snakypoet: (Default)

Borrowed from [ profile] bttrflyscar

Put this list in order the way it occurred in your life.

Original list

Get married

Buy a house

Get Pregnant

Have baby #1

Have baby #2

Have baby #3

Have baby #4

Graduate college

Graduate high school

Meet significant other

Meet who you hoped was your significant other but wasn't

Move out of parent's house for good

Start college

Become gainfully employed

Buy a car

Get drunk for the first time

Get a cell phone

Get divorced.

My list 

(Plus a few necessary additions. Also, with such a chequered life, seemed a good idea to include my age at the time of these events.)

Graduate high school — age 17

Move out of parents’ house for good — age 17

Start college — age 17

Meet who you hoped was your significant other but wasn't — age 18

Get drunk for the first time — age 19

Become gainfully employed — age 21

Meet who you hoped was your significant other but wasn't — age 22

Graduate college — age 22

Get married — age 22

Meet who you hoped was your significant other but wasn't — age 24

Meet significant other — age 24

Separate — age 24

Get divorced — age 25

Buy a house — age 25

Get married — age 25

Get Pregnant — age 27 

Have baby #1 — age 27

Acquire teenage foster-child #1 — age 27

Acquire teenage foster-child #2 — age 27

Get Pregnant — age 28

Have baby #2 — age 29

Buy a car — age 30

Become gainfully employed — age 31

Sell house — age 32

Buy a house — age 32

Sell house — age 49

Buy a house — age 49

Separate — age 53

Meet significant other — age 53

Divorce — age 54

Get married — age 55

Get a mobile phone (cell phone) — age 72

snakypoet: (Default)
Inspired by [info]mount_oregano  (who is both younger and more succinct than me). I guess this makes it a meme.

Interesting exercise. It does leave out whole chunks of life, and important events that didn't happen in the years selected — but so be it.
It's like a series of keyhole glimpses.

2011    Living in Northern Rivers region of NSW, still with third husband. Facilitator of weekly writers’ workshop of four years' standing. Secretary, Management Committee, Pottsville Beach Neighbourhood Centre. Semi-retired psychic medium, Reiki Master and copy editor/proofreader. Third book of poetry published (2005). Writing poetry online.

2001    Living in the Northern Rivers region, NSW. Eight years married to third husband.  Working as psychic medium and Reiki Master, sometimes as teacher of writing. Writing poetry.

Read more... )

Spirit Day

Oct. 3rd, 2010 08:10 pm
snakypoet: (Default)
Originally posted by [ profile] neo_prodigy at Spirit Day

It’s been decided. On October 20th, 2010, we will wear purple in honor of the 6 gay boys who committed suicide in recent weeks/months due to homophobic abuse in their homes at at their schools. Purple represents Spirit on the LGBTQ flag and that’s exactly what we’d like all of you to have with you: spirit. Please know that times will get better and that you will meet people who will love you and respect you for who you are, no matter your sexuality. Please wear purple on October 20th. Tell your friends, family, co-workers, neighbors and schools.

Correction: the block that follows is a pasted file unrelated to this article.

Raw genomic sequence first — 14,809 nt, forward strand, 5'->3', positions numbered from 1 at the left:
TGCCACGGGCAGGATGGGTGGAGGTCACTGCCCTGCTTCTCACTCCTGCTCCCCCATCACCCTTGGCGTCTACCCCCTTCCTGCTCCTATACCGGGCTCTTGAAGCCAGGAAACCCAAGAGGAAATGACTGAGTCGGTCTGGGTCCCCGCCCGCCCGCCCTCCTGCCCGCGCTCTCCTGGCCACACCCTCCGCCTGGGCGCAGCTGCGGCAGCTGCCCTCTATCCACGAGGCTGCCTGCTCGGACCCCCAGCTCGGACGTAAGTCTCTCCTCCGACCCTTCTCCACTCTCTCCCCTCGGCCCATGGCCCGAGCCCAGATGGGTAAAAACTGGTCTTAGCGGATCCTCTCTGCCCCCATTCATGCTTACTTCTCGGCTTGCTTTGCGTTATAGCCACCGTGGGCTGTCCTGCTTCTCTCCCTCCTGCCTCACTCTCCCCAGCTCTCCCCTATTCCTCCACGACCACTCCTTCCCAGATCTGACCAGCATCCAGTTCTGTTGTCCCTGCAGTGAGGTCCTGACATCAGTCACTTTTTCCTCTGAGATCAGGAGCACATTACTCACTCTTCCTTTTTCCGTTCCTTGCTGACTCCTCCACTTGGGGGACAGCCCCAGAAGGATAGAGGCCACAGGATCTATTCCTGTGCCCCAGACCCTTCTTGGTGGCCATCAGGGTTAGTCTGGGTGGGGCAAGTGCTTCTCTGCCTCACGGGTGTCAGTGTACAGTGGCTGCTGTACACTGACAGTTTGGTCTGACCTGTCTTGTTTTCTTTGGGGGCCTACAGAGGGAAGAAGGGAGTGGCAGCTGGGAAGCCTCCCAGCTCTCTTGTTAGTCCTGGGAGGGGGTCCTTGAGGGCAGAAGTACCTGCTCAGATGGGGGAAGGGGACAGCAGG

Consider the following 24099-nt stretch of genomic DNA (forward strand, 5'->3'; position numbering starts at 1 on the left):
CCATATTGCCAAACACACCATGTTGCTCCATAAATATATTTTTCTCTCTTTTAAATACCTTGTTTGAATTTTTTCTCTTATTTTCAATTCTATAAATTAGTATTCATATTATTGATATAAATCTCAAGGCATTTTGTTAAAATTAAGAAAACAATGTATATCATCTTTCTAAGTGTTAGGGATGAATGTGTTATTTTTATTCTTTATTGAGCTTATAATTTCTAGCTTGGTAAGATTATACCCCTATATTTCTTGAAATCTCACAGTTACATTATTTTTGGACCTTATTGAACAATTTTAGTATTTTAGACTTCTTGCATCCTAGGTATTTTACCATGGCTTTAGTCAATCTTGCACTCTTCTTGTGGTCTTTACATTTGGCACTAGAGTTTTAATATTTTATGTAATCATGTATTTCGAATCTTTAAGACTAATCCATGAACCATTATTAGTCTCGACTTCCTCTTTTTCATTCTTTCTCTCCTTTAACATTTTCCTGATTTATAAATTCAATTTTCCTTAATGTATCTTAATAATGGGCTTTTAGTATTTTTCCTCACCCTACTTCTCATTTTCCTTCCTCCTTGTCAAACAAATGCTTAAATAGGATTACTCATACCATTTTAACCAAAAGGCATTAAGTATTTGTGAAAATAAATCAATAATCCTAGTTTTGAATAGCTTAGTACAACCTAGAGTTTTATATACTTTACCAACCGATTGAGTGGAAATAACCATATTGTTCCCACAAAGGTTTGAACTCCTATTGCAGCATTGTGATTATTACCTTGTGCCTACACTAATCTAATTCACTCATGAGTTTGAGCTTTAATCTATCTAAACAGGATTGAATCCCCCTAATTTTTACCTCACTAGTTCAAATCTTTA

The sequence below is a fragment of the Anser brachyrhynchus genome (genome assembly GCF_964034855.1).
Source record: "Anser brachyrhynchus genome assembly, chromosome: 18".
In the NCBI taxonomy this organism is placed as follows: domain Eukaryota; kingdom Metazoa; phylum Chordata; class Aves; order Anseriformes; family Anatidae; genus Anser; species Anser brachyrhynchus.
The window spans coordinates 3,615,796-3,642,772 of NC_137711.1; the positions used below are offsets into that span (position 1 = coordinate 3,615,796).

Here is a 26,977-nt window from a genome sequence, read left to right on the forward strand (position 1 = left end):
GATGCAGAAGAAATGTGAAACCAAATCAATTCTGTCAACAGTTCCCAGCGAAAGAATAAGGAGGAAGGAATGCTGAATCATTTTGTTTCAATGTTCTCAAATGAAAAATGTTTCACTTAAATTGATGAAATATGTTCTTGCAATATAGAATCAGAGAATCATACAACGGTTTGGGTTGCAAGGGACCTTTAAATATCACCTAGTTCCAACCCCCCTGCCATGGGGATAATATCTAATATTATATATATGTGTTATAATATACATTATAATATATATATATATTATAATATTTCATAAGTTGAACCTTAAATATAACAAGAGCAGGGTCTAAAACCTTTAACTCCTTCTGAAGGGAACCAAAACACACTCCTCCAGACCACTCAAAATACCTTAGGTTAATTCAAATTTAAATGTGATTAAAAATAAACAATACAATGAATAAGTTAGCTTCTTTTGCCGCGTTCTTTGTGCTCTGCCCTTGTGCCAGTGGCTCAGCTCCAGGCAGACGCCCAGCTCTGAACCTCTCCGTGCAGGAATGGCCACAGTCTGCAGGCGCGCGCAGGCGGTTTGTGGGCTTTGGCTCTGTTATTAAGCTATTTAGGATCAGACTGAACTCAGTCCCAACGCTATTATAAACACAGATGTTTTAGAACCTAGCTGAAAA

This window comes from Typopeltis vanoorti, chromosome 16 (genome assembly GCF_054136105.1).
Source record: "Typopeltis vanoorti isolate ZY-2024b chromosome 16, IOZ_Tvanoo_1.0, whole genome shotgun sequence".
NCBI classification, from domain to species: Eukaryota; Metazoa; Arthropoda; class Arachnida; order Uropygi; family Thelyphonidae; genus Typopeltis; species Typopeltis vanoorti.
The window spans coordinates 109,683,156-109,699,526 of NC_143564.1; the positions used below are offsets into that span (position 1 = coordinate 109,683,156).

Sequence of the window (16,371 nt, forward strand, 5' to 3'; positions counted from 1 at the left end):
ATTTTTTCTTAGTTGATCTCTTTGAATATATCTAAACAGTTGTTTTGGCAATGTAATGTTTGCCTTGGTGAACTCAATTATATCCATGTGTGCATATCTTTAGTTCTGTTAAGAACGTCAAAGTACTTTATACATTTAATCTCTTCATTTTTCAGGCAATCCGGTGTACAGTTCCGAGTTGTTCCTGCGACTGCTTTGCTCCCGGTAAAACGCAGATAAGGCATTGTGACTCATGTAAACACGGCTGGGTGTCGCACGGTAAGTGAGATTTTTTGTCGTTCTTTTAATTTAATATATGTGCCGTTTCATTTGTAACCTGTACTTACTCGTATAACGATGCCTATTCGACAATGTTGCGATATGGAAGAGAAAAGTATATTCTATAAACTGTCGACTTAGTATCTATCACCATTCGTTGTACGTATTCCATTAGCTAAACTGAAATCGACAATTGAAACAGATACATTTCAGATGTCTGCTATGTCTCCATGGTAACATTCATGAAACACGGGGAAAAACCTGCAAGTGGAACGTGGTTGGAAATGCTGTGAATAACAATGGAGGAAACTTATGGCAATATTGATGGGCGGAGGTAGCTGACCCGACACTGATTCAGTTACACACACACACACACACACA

RIP Tyler Clementi, Seth Walsh (top)
RIP Justin Aaberg, Raymond Chase (middle)
RIP Asher Brown and Billy Lucas. (bottom)

REBLOG to spread a message of love, unity and peace.


I'm not gay, I'm not a boy, I don't live in the USA and this is the first I've heard of these kids. But who could fail to feel sad at their dreadful situation, as outlined above? Could one look at their beautiful faces and not weep?

Books Meme

Dec. 6th, 2009 07:58 am
snakypoet: (Default)
Transmemed from [ profile] ishte

The Big Read reckons that the average adult has only read 6 of the top 100 books they've printed.

1) Bold those you have read.
2) Italicize those you intend to read.
3) Underline the books you LOVE.
3a) Strikethrough the books you hate. [[ profile] ishte 's add.]
4) Reprint this list in your own LJ.
5) Change, delete or add comments in round brackets, to reflect YOUR truth. [[ profile] snaky_poet 's add.]

1 Pride and Prejudice - Jane Austen

2 The Lord of the Rings - JRR Tolkien (all three books)
3 Jane Eyre - Charlotte Bronte
4 Harry Potter series - JK Rowling
5 To Kill a Mockingbird - Harper Lee
6 The Bible (Yes, all the way through.)
7 Wuthering Heights - Emily Bronte
8 Nineteen Eighty Four - George Orwell
9 His Dark Materials - Philip Pullman
10 Great Expectations - Charles Dickens
11 Little Women - Louisa M Alcott
12 Tess of the D'Urbervilles - Thomas Hardy

13 Catch 22 - Joseph Heller (Hated it so much I didn't get very far, so can't exactly count it as read. It was the style rather than the content that put me off.)
14 Complete Works of Shakespeare
15 Rebecca - Daphne Du Maurier

16 The Hobbit - JRR Tolkien (A huge disappointment after Lord of the Rings, which I encountered first.)
17 Birdsong - Sebastian Faulks
18 Catcher in the Rye - JD Salinger
19 The Time Traveller's Wife - Audrey Niffenegger
20 Middlemarch - George Eliot
21 Gone With The Wind - Margaret Mitchell
22 The Great Gatsby - F Scott Fitzgerald
23 Bleak House - Charles Dickens (One of the few Dickens I missed.)
24 War and Peace - Leo Tolstoy
25 The Hitch Hiker's Guide to the Galaxy - Douglas Adams (Whole series.)